POLICY #12 — CONSIDERATION OF ALTERNATIVES TO PAINFUL/DISTRESSFUL PROCEDURES — JUNE 21, 2000

References: AWA Section 13(a)(3)(B), 9 CFR, Part 2, Section 2.31 (d)(1)(ii)and (e), 9 CFR, Part 2, Section 2.32 (c)(2) and (5)(ii), Animal Welfare Information Center

History: Provides guidance on the requirement to provide a written narrative of the consideration of alternatives to painful and distressful procedures. Replaces Policy #12 dated April 14, 1997.

Justification: The Animal Welfare Act (AWA) regulations require principal investigators to consider alternatives to procedures that may cause more than momentary or slight pain or distress to the animals and provide a written narrative of the methods used and sources consulted to determine the availability of alternatives, including refinements, reductions, and replacements.

Policy:

Alternatives or alternative methods are generally regarded as those that incorporate some aspect of replacement, reduction, or refinement of animal use in pursuit of the minimization of animal pain and distress consistent with the goals of the research. These include methods that use non-animal systems or less sentient animal species to partially or fully replace animals (for example, the use of an in vitro or insect model to replace a mammalian model), methods that reduce the number of animals to the minimum required to obtain scientifically valid data, and methods that refine animal use by lessening or eliminating pain or distress and, thereby, enhancing animal well-being. Potential alternatives that do not allow the attainment of the goals of the research are not, by definition, alternatives.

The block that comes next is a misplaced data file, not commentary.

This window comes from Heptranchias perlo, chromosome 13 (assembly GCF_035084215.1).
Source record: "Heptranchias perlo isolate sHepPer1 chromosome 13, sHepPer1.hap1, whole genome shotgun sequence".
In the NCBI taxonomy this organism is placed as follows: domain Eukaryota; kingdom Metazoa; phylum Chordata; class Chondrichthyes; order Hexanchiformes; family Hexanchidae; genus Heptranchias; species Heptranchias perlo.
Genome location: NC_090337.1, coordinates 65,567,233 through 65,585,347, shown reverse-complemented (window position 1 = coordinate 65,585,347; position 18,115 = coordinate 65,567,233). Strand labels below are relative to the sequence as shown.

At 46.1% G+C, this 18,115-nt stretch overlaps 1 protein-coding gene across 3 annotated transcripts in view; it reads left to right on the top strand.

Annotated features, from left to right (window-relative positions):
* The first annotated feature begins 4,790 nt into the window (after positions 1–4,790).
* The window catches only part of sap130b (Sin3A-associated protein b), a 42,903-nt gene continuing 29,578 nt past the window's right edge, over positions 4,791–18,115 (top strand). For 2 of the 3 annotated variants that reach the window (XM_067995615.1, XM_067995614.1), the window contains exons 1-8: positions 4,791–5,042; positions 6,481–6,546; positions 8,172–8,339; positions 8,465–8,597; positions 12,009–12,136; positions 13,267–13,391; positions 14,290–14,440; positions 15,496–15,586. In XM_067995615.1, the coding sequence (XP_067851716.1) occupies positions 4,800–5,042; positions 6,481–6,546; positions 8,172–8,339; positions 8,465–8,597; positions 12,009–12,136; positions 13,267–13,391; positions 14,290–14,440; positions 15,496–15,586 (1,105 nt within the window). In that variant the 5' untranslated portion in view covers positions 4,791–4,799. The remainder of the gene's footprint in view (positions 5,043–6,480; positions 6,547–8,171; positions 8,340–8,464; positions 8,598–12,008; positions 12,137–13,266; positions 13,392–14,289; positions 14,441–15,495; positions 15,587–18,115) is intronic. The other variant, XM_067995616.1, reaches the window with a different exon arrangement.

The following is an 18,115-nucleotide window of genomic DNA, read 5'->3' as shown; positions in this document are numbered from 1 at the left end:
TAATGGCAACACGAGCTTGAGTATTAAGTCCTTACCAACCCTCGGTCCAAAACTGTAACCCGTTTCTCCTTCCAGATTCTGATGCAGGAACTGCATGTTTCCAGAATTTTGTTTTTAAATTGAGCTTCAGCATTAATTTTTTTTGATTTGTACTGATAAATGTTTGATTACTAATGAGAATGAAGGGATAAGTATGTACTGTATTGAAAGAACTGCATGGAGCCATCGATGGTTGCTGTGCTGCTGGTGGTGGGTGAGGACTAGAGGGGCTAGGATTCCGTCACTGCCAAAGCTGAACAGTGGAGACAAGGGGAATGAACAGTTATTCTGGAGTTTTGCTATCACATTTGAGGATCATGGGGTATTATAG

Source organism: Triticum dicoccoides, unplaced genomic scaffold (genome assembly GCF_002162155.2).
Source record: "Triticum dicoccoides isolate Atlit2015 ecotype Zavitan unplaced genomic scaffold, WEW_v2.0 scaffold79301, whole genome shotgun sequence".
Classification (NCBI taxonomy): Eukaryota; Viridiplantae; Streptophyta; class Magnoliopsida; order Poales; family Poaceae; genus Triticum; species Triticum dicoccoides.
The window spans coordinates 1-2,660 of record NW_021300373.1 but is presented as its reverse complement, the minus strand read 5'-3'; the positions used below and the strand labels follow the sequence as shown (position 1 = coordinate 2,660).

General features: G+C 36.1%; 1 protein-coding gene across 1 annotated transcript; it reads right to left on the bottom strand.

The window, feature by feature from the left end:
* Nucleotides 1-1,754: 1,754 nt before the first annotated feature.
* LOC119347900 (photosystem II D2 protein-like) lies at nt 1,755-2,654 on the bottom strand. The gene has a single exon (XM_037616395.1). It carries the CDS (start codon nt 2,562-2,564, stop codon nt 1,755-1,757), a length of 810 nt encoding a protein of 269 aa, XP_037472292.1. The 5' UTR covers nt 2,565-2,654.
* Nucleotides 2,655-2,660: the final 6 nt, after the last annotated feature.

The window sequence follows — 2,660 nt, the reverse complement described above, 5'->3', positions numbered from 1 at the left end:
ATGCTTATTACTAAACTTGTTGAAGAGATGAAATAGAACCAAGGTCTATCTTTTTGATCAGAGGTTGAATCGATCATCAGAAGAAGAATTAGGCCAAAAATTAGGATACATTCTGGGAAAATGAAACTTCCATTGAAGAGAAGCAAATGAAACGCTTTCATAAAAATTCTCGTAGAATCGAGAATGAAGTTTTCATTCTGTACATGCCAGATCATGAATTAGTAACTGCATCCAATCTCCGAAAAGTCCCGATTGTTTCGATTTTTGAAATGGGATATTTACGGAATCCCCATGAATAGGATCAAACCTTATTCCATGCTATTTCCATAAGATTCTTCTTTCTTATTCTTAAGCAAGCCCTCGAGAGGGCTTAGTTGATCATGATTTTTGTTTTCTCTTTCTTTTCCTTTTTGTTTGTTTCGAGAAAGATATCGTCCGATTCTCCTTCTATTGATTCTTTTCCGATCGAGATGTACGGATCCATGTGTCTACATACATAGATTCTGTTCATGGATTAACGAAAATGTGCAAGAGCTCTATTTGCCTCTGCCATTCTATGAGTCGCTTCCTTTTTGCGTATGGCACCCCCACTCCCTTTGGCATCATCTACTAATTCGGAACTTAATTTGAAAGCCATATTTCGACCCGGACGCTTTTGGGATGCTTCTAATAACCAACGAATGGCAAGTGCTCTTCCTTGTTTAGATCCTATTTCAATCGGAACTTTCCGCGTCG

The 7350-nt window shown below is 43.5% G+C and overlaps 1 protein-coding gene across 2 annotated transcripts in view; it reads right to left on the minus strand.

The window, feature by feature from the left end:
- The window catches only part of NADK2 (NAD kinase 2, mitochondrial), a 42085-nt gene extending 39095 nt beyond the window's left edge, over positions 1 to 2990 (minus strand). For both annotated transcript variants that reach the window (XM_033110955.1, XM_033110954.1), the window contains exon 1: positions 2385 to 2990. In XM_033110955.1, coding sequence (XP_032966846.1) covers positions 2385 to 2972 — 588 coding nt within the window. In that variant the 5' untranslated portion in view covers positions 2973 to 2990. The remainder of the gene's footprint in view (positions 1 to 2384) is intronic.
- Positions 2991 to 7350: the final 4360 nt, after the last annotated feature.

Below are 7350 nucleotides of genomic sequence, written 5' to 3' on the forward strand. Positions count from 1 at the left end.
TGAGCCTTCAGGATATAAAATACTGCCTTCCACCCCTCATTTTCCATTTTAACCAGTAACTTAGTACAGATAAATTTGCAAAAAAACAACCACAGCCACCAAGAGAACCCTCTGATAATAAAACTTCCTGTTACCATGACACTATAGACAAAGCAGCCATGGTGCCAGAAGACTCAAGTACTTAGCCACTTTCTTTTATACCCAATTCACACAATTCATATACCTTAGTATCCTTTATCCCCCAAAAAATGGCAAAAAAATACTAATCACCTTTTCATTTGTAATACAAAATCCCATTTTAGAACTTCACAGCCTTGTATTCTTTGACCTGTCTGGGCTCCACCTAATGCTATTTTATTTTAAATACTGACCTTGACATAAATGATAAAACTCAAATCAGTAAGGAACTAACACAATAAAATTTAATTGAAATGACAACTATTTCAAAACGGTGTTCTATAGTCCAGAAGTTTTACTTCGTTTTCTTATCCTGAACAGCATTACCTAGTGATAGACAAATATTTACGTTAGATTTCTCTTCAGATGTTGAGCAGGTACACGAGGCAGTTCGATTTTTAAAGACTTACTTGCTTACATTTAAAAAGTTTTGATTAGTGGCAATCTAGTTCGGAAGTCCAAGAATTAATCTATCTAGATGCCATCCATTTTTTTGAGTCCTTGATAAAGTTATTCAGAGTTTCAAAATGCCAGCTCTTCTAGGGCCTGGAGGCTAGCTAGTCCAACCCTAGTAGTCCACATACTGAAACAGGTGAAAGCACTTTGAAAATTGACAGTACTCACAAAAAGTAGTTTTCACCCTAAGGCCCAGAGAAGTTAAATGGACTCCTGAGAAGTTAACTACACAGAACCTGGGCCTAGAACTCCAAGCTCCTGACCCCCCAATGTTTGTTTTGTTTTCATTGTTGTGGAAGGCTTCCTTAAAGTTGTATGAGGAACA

A fundamental goal of the AWA and the accompanying regulations is the minimization of animal pain and distress via the consideration of alternatives and alternative methods. Toward this end, the regulations state that any proposed animal activity, or significant changes to an ongoing animal activity, must include:

  1. a rationale for involving animals, the appropriateness of the species, and the number of animals to be used;

  2. a description of procedures or methods designed to assure that discomfort and pain to animals will be limited to that which is unavoidable in the conduct of scientifically valuable research, and that analgesic, anesthetic, and tranquilizing drugs will be used where indicated and appropriate to minimize discomfort and pain to animals;

  3. a written narrative description of the methods and sources used to consider



The National Academies | 500 Fifth St. N.W. | Washington, D.C. 20001
Copyright © National Academy of Sciences. All rights reserved.
Terms of Use and Privacy Statement